S has also chosen to delve into a bit of geography. Here she made a pile of the states she knows. This way we don't have 50 random states all over the place and a mess that is confusing. She names the state and takes it out of the frame. Then she names another state and takes that out of the frame. After she has taken out all the states she knows, she refers to the control map and takes out just two that she doesn't know to "learn these." Then she puts back all of the states she knows, trying to remember the two new states. She proceeds in this manner until she has mastered all of them.
She is also working on the continent of Africa using the same process.
T is working on our artist folders. This one is from our American artists set. I purchased half of our American set from the Montessori Print Shop and I made the other half since there were a lot of famous artists (or rather favorites of mine) that were missing. I also augmented our European set as well.

Here he has Mary Stevenson Cassatt. He has our folder of artist works and our two art activity/reference books: Discovering Great Artists: Hands on Art for Children in the Styles of the Great Masters  and Great American Artists for Kids: Hands on Art Experiences for Children in the Styles of the Great American Masters both by MaryAnn F. Khol and Kim Solga.
I left it up to T to decide what to include in the artist report write-up. These were the things he chose to include for Mary Cassatt. I think he added to this report the day after when he wrote up his report for Georgia O'Keeffe.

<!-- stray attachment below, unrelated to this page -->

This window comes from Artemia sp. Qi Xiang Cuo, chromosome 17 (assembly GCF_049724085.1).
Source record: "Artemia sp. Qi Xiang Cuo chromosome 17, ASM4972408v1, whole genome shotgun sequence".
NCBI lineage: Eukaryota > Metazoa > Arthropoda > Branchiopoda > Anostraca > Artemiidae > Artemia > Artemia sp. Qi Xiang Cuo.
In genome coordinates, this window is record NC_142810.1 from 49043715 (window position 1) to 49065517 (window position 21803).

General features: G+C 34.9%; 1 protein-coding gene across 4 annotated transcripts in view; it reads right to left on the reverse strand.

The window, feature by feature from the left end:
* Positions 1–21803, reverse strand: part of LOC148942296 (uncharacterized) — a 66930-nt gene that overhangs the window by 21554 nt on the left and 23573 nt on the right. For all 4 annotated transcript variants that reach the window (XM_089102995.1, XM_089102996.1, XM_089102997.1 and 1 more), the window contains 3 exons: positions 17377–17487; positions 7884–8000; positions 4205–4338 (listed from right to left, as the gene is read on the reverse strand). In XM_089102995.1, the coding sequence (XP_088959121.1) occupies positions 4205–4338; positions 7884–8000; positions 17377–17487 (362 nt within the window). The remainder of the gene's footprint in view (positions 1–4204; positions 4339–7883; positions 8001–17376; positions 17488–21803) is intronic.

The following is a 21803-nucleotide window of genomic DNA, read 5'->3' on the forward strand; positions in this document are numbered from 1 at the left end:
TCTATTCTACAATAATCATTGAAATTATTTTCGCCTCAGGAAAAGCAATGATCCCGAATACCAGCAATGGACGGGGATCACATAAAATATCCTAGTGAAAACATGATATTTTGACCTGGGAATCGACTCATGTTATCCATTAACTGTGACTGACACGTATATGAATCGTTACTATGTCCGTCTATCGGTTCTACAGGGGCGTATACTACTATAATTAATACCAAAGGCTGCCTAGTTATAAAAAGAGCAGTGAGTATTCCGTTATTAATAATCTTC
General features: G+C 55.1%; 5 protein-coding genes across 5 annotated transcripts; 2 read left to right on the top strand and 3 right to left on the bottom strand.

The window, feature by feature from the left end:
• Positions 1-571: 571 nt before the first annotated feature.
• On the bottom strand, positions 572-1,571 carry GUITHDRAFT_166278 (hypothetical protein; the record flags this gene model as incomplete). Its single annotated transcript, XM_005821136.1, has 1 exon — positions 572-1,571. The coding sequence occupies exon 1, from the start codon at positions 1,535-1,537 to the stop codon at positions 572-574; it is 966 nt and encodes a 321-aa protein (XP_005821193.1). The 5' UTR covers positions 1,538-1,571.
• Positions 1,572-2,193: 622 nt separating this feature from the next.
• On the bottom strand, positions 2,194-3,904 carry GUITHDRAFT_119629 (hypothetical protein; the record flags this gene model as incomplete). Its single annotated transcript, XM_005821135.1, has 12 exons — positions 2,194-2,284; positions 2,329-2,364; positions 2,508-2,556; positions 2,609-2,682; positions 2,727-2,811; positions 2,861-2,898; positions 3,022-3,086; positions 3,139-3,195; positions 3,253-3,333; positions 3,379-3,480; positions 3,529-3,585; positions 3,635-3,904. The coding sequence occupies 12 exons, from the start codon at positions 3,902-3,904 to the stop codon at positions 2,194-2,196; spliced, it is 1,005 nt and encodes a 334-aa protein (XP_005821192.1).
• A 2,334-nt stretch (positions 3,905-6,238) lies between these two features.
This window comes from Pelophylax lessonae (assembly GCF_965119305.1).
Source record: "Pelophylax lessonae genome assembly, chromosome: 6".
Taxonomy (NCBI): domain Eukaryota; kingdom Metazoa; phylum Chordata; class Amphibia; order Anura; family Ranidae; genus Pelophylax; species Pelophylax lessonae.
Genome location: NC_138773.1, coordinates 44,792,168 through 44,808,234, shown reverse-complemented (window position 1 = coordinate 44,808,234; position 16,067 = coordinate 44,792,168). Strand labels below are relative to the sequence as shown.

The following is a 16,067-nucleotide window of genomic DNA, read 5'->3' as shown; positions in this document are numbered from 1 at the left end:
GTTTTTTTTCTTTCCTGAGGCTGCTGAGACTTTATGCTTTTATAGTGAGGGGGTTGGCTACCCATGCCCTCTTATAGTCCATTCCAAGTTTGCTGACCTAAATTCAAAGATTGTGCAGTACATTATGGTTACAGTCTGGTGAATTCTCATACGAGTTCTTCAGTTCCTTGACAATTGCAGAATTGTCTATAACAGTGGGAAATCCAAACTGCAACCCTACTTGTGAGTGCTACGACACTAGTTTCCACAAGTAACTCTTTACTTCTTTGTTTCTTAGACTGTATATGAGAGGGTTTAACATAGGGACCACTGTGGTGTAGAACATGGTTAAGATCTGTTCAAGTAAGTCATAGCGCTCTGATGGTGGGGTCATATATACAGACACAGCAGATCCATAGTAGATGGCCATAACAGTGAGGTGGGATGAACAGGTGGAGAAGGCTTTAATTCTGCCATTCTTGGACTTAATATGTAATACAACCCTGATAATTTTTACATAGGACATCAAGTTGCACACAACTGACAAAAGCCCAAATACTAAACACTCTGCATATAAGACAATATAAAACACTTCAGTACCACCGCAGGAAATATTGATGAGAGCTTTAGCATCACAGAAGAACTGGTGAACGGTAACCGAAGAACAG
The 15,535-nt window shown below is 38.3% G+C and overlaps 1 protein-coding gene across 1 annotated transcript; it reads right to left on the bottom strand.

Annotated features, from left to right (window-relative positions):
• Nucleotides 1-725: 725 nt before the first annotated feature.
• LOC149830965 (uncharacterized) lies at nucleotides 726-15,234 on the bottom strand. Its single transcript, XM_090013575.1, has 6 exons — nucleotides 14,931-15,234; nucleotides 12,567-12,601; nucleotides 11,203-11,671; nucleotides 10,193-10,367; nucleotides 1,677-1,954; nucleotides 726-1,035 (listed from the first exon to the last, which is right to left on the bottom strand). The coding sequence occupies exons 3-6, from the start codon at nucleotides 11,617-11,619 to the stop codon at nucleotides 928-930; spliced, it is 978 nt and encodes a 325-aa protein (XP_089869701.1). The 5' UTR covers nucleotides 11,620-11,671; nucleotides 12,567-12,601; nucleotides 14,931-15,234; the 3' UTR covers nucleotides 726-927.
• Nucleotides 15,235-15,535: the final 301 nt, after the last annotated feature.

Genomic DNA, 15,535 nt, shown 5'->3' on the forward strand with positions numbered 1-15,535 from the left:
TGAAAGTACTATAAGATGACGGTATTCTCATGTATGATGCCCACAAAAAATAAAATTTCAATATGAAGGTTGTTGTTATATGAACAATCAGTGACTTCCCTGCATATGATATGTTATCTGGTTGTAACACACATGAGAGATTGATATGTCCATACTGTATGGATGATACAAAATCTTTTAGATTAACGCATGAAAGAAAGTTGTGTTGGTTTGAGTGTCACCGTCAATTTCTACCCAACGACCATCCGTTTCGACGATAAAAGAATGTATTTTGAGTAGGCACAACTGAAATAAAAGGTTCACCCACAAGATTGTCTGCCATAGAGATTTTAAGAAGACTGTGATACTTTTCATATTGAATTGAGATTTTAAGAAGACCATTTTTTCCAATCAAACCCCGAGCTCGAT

Here is his Georgia O'Keeffe write up. We'll be working to include a little more descriptive emotion in the coming weeks. And there are some really cool art activities in the books we hope to explore that help the children understand the style and methods each artist use to express themselves.
Since we are a private school and we didn't cut our arts budget, we do music as well as art appreciation. S has taken to sounding out all of her flute pieces on the bells and the tone bars. 
And then she also "writes" the notes on the green boards. Now that I look at this, I haven't a clue what she was trying to do. She can read music, so she isn't putting stuff up there randomly. But I have no idea what this piece was.

There is always more to our school days than you see here. This is just a taste of all that does, and then again, doesn't, happen during our days. And now I am signing off and to help S practice her flute.

Have a great weekend!!

1 comment:

  1. Wow! Tell T I am super impressed with his new Lacrosse muscles!
    Beautiful pictures. I'm going to miss the tubes when they are put away and sold because they really make for beautiful pix :) Love your LBF and paper pictures too.

    Print S some staff paper from here and maybe she'll have piles of self-composed music like Me Too does. He's the only one who can play it, but he has fun. http://www.susanparadis.com/category/staff-paper/

    Love the line about not cutting the arts. Snicker. Me Too studied Georgia O'Keefe in coop today. Ask T what state she's from.

    I sold the puzzle maps and seeing your pictures make me miss them already. The boys have been working with pin maps a ton though. Me Too is working on Africa like S. Kal-El is working on reviewing Europe. He never "perfected" it and he wants his patch for his vest.

    I've read good things about the Life of Fred language books lately. They say "for an above average eight-grader" and are meant for high school. But good idea for the back pocket as these things will need review: http://www.stanleyschmidt.com/FredGauss/11catofLG.html

    For younger kids a good friend recommended a 75 book series by Brian Cleary. http://www.brianpcleary.com/

    As for divisor, dividend, quotient, etc., I just use the words A LOT. Ridiculously a lot. Every opportunity I can come up with.

    It may not be new, but it all looks like great work! Good job family!